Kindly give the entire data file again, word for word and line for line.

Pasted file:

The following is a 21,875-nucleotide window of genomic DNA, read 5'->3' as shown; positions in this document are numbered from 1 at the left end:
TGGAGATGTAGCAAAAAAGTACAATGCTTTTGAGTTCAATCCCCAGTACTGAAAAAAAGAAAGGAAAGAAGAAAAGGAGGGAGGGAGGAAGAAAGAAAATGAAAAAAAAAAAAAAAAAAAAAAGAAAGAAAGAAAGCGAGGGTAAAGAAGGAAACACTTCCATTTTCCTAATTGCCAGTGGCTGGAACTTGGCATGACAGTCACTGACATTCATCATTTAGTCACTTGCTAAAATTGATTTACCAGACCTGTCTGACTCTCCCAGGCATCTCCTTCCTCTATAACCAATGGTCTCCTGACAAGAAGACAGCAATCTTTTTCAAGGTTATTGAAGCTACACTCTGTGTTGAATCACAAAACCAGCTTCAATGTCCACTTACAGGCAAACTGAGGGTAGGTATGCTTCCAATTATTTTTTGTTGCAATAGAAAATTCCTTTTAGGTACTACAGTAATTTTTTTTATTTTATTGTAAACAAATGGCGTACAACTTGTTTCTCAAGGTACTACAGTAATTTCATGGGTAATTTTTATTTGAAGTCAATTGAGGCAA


The following is a 21,875-nucleotide window of genomic DNA, read 5'->3' as shown; positions in this document are numbered from 1 at the left end:
TGGAGATGTAGCAAAAAAGTACAATGCTTTTGAGTTCAATCCCCAGTACTGAAAAAAAGAAAGGAAAGAAGAAAAGGAGGGAGGGAGGAAGAAAGAAAATGAAAAAAAAAAAAAAAAAAAAAAGAAAGAAAGAAAGCGAGGGTAAAGAAGGAAACACTTCCATTTTCCTAATTGCCAGTGGCTGGAACTTGGCATGACAGTCACTGACATTCATCATTTAGTCACTTGCTAAAATTGATTTACCAGACCTGTCTGACTCTCCCAGGCATCTCCTTCCTCTATAACCAATGGTCTCCTGACAAGAAGACAGCAATCTTTTTCAAGGTTATTGAAGCTACACTCTGTGTTGAATCACAAAACCAGCTTCAATGTCCACTTACAGGCAAACTGAGGGTAGGTATGCTTCCAATTATTTTTTGTTGCAATAGAAAATTCCTTTTAGGTACTACAGTAATTTTTTTTATTTTATTGTAAACAAATGGCGTACAACTTGTTTCTCAAGGTACTACAGTAATTTCATGGGTAATTTTTATTTGAAGTCAATTGAGGCAA